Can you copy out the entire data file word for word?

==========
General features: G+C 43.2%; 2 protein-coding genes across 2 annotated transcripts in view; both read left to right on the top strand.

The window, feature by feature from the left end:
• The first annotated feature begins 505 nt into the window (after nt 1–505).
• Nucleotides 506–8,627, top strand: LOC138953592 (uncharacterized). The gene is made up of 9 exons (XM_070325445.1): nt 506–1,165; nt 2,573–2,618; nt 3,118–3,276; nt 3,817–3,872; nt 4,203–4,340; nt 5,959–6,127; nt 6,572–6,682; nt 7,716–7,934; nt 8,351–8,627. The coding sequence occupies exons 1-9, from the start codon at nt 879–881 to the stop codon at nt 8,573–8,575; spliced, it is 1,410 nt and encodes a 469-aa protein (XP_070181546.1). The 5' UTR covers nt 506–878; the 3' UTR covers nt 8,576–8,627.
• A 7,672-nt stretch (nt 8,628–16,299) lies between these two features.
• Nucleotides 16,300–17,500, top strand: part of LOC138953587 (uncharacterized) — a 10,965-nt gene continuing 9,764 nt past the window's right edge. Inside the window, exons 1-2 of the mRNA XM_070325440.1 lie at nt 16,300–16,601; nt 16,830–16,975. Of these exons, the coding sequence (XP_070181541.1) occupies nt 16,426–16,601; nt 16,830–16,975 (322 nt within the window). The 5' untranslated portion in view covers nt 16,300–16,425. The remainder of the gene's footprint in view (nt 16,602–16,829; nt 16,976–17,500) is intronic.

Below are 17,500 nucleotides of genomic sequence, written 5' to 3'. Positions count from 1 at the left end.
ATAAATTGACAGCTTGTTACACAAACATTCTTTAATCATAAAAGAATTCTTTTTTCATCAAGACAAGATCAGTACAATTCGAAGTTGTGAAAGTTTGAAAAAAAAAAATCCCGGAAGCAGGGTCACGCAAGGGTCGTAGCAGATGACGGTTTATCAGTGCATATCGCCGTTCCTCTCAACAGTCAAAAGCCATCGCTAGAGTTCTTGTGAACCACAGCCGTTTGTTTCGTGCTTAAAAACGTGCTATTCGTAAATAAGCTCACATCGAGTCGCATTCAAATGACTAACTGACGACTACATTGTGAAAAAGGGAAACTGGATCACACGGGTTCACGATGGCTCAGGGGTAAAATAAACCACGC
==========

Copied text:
General features: G+C 43.2%; 2 protein-coding genes across 2 annotated transcripts in view; both read left to right on the top strand.

The window, feature by feature from the left end:
• The first annotated feature begins 505 nt into the window (after nt 1–505).
• Nucleotides 506–8,627, top strand: LOC138953592 (uncharacterized). The gene is made up of 9 exons (XM_070325445.1): nt 506–1,165; nt 2,573–2,618; nt 3,118–3,276; nt 3,817–3,872; nt 4,203–4,340; nt 5,959–6,127; nt 6,572–6,682; nt 7,716–7,934; nt 8,351–8,627. The coding sequence occupies exons 1-9, from the start codon at nt 879–881 to the stop codon at nt 8,573–8,575; spliced, it is 1,410 nt and encodes a 469-aa protein (XP_070181546.1). The 5' UTR covers nt 506–878; the 3' UTR covers nt 8,576–8,627.
• A 7,672-nt stretch (nt 8,628–16,299) lies between these two features.
• Nucleotides 16,300–17,500, top strand: part of LOC138953587 (uncharacterized) — a 10,965-nt gene continuing 9,764 nt past the window's right edge. Inside the window, exons 1-2 of the mRNA XM_070325440.1 lie at nt 16,300–16,601; nt 16,830–16,975. Of these exons, the coding sequence (XP_070181541.1) occupies nt 16,426–16,601; nt 16,830–16,975 (322 nt within the window). The 5' untranslated portion in view covers nt 16,300–16,425. The remainder of the gene's footprint in view (nt 16,602–16,829; nt 16,976–17,500) is intronic.

Below are 17,500 nucleotides of genomic sequence, written 5' to 3'. Positions count from 1 at the left end.
ATAAATTGACAGCTTGTTACACAAACATTCTTTAATCATAAAAGAATTCTTTTTTCATCAAGACAAGATCAGTACAATTCGAAGTTGTGAAAGTTTGAAAAAAAAAAATCCCGGAAGCAGGGTCACGCAAGGGTCGTAGCAGATGACGGTTTATCAGTGCATATCGCCGTTCCTCTCAACAGTCAAAAGCCATCGCTAGAGTTCTTGTGAACCACAGCCGTTTGTTTCGTGCTTAAAAACGTGCTATTCGTAAATAAGCTCACATCGAGTCGCATTCAAATGACTAACTGACGACTACATTGTGAAAAAGGGAAACTGGATCACACGGGTTCACGATGGCTCAGGGGTAAAATAAACCACGC